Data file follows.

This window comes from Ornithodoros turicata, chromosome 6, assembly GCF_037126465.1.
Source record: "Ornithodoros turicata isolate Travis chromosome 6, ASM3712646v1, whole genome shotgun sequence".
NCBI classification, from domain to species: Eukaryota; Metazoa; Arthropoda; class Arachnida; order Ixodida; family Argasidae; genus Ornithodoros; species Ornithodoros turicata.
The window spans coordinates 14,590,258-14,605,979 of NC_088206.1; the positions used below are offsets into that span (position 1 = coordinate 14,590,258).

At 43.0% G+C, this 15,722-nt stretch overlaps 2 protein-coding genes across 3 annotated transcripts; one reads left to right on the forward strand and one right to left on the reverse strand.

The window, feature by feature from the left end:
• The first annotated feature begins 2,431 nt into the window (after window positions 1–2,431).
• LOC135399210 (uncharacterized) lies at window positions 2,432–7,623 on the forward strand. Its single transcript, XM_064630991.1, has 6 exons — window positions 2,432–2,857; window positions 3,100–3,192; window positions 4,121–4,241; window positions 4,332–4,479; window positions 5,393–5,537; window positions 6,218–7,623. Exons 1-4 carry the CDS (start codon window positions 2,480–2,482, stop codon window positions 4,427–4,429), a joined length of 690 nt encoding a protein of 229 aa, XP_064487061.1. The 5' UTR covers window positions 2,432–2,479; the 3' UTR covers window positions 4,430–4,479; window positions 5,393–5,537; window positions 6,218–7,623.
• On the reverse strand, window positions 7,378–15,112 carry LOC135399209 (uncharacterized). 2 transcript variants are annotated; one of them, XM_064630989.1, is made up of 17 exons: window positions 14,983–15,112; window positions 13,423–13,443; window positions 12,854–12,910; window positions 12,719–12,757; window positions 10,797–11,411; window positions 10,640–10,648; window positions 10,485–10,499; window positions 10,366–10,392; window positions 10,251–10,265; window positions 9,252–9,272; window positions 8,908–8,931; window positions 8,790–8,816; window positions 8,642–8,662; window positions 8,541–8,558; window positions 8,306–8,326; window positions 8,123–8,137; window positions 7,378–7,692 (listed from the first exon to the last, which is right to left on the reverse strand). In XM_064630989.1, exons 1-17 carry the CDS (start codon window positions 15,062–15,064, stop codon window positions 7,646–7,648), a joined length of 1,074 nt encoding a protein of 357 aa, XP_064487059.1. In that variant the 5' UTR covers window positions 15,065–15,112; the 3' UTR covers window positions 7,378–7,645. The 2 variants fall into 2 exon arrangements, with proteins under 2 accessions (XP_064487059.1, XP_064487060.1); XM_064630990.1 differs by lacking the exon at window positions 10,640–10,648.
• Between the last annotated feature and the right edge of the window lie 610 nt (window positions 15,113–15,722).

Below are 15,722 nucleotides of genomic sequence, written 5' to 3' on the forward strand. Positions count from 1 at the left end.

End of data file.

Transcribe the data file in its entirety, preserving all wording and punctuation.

This window comes from Ornithodoros turicata, chromosome 6, assembly GCF_037126465.1.
Source record: "Ornithodoros turicata isolate Travis chromosome 6, ASM3712646v1, whole genome shotgun sequence".
NCBI classification, from domain to species: Eukaryota; Metazoa; Arthropoda; class Arachnida; order Ixodida; family Argasidae; genus Ornithodoros; species Ornithodoros turicata.
The window spans coordinates 14,590,258-14,605,979 of NC_088206.1; the positions used below are offsets into that span (position 1 = coordinate 14,590,258).

At 43.0% G+C, this 15,722-nt stretch overlaps 2 protein-coding genes across 3 annotated transcripts; one reads left to right on the forward strand and one right to left on the reverse strand.

The window, feature by feature from the left end:
• The first annotated feature begins 2,431 nt into the window (after window positions 1–2,431).
• LOC135399210 (uncharacterized) lies at window positions 2,432–7,623 on the forward strand. Its single transcript, XM_064630991.1, has 6 exons — window positions 2,432–2,857; window positions 3,100–3,192; window positions 4,121–4,241; window positions 4,332–4,479; window positions 5,393–5,537; window positions 6,218–7,623. Exons 1-4 carry the CDS (start codon window positions 2,480–2,482, stop codon window positions 4,427–4,429), a joined length of 690 nt encoding a protein of 229 aa, XP_064487061.1. The 5' UTR covers window positions 2,432–2,479; the 3' UTR covers window positions 4,430–4,479; window positions 5,393–5,537; window positions 6,218–7,623.
• On the reverse strand, window positions 7,378–15,112 carry LOC135399209 (uncharacterized). 2 transcript variants are annotated; one of them, XM_064630989.1, is made up of 17 exons: window positions 14,983–15,112; window positions 13,423–13,443; window positions 12,854–12,910; window positions 12,719–12,757; window positions 10,797–11,411; window positions 10,640–10,648; window positions 10,485–10,499; window positions 10,366–10,392; window positions 10,251–10,265; window positions 9,252–9,272; window positions 8,908–8,931; window positions 8,790–8,816; window positions 8,642–8,662; window positions 8,541–8,558; window positions 8,306–8,326; window positions 8,123–8,137; window positions 7,378–7,692 (listed from the first exon to the last, which is right to left on the reverse strand). In XM_064630989.1, exons 1-17 carry the CDS (start codon window positions 15,062–15,064, stop codon window positions 7,646–7,648), a joined length of 1,074 nt encoding a protein of 357 aa, XP_064487059.1. In that variant the 5' UTR covers window positions 15,065–15,112; the 3' UTR covers window positions 7,378–7,645. The 2 variants fall into 2 exon arrangements, with proteins under 2 accessions (XP_064487059.1, XP_064487060.1); XM_064630990.1 differs by lacking the exon at window positions 10,640–10,648.
• Between the last annotated feature and the right edge of the window lie 610 nt (window positions 15,113–15,722).

Below are 15,722 nucleotides of genomic sequence, written 5' to 3' on the forward strand. Positions count from 1 at the left end.